VANCOUVER - Ryan Shannon's first NHL goal since October won't show up in his official scoring stats, but he's not complaining.
However, both Chicago goaltender Nikolai Khabibulin and coach Denis Savard were upset after Shannon's controversial shootout goal gave the Canucks a 3-2 victory over the Blackhawks before a sellout crowd of 18,630 at General Motors Place.
Shannon, who was recently recalled from the minors Saturday after missing more than three months because of a knee injury, scored the only goal of the shootout on a spinaround backhand as he fell into Khabibulin. The goal gave the struggling Canucks only their third win the past 12 games.
"I haven't been able to put any goals or assists in yet since being called up," said Shannon. "This is kind of the first way I could contribute to the team and it just feels really good."
Khabibulin gave Shannon a shove in the back and complained to the officials but, after a brief consultation, referees Paul Devorski and Wes McAuley allowed the goal to stand.
"I got my number called and I was really nervous, took a couple of deep breaths, and I knew that (spinaround) was probably my most consistent move," said Shannon. "So you kind of have to prepare for it. I went out wide, saw that he was coming out with a pokecheck, so I just put on the brakes and put it into the net."
Shannon's goal capped a late comeback for the Canucks (28-22-7), who atoned for an embarrassing 6-2 loss to the Colorado Avalanche a night earlier in a game that was decided in the first period.
"It was pretty emotional," said Shannon of the finish. "(Saturday) night was kind of a downer. There's some urgency here heading into the playoffs and we need points. With that being said, (Saturday) night wasn't a high point. But it was a better team game tonight."
Given how deflated the team was after Saturday's debacle, the Canucks could have folded after Cam Barker's strange goal gave the Blackhakws a 2-1 lead with only 4:05 left to play. Barker's shot deflected off Canuck winger Taylor Pyatt's stick and high into the air. Vancouver goaltender Roberto Luongo lost sight of the disc as it went over him and into the net.
But Canuck captain Markus Naslund scored with only 1:18 left in the third period, with Luongo pulled for a sixth attacker, forced overtime and the shootout.
"We stuck to the course, and even after that fluky goal we bounced back," said Shannon.
Shannon's goal made up for a miscue by Daniel Sedin, who lost control on a penalty shot in overtime. the referees ruled Chicago defenceman Brent Sopel, a former Canuck, deliberately knocked the net off its moorings as he fell and crashed into it. But Sedin never got a shot away as he went one-on-one against Khabibulin.
Alex Burrows also scored for Vancouver, giving the Canucks a 1-0 lead in the second period, after a scoreless first. The penalty-killing specialist tied his career high of seven goals while scoring for the second time in three games.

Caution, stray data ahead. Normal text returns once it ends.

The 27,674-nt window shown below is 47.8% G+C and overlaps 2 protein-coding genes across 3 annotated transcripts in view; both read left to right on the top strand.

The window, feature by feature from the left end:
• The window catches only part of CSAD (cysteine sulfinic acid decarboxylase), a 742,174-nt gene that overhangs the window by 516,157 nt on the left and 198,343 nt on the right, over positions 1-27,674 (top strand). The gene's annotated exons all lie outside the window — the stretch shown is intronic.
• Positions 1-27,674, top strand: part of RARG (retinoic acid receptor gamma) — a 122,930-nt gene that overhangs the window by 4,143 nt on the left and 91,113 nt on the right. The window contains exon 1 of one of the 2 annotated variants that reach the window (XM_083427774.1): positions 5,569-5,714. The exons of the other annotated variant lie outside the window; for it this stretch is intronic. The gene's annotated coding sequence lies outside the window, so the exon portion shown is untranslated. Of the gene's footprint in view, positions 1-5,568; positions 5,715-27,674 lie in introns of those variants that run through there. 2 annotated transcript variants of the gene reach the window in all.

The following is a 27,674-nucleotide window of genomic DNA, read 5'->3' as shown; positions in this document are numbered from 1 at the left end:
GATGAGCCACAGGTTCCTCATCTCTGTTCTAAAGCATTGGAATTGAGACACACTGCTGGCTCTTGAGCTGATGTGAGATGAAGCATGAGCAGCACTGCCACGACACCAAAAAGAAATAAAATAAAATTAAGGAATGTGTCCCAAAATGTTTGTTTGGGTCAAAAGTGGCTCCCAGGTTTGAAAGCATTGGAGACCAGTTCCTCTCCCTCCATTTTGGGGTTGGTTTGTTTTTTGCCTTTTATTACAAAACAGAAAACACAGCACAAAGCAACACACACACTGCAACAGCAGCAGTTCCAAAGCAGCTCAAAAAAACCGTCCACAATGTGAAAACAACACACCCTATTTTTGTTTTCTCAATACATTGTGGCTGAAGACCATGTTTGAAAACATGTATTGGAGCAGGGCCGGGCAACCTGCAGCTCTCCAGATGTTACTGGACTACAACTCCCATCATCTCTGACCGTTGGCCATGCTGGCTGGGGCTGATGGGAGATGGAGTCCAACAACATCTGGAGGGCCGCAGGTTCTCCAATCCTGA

Patrick Sharp scored Chicago's other goal. He created a 1-1 tie at 5:44 of the third period as he fired in a pass from rookie centre Jonathan Toews, who returned to Chicago's lineup after missing 16 games with a sprained knee.
The Blackhawks have only one win in their last six games and fell to 24-25-6.
Shannon, a 24-year-old Darien, Conn., native said he wasn't sure how much contact he actually made with Khabibulin on his goal.
"It's such an emotional adrenaline rush," said Shannon. "I think I may have tripped on his stick and lost my footing there. It wasn't intentional contact by any means".
But Khabibulin still felt the goal should have been disallowed and didn't apologize for hitting Shannon in the back.
"Show me one goaltender that is going to be happy if he stays in the blue and somebody bumps him," said Khabibulin. "I don't care if it's a penalty shot or whatever. He's going to get in the blue, then I felt that I had to do something."
Savard said he's worried that Shannon's marker will set a precedent for illegal goals.
"To me that's interference," said Savard. "The goalie shouldn't be able to get bumped. I mean what's the difference if the guy goes right at the goalie and runs him right out? I think that's something the league should look at and try to fix that. They need to fix it.
"It's a tough call, I understand that. But we've got to figure this out. Because what you're going to see is a forward's going to go 100 miles an hour into the goalie, and that's not acceptable."
NOTES-Chicago has made an offer to free agent centre Peter Forsberg. Although Philadelphia, Colorado and Vancouver are considered the frontrunners in the Foppa sweepstakes, Blackhawks general manager Dale Tallon told the Chicago Tribune his club is a "darkhorse contender" . . . Tallon was Vancouver's first-ever draft choice. He went second overall in 1970 behind Buffalo's Gilbert Perreault . . . Canuck centre Jason Jaffray was a healthy scratch as winger Brad Isbister drew into the lineup for the first time in six games . . . Only the Blackhawks (13) and Los Angeles (10) have dressed more rookies than Vancouver, which has iced nine newcomers this season.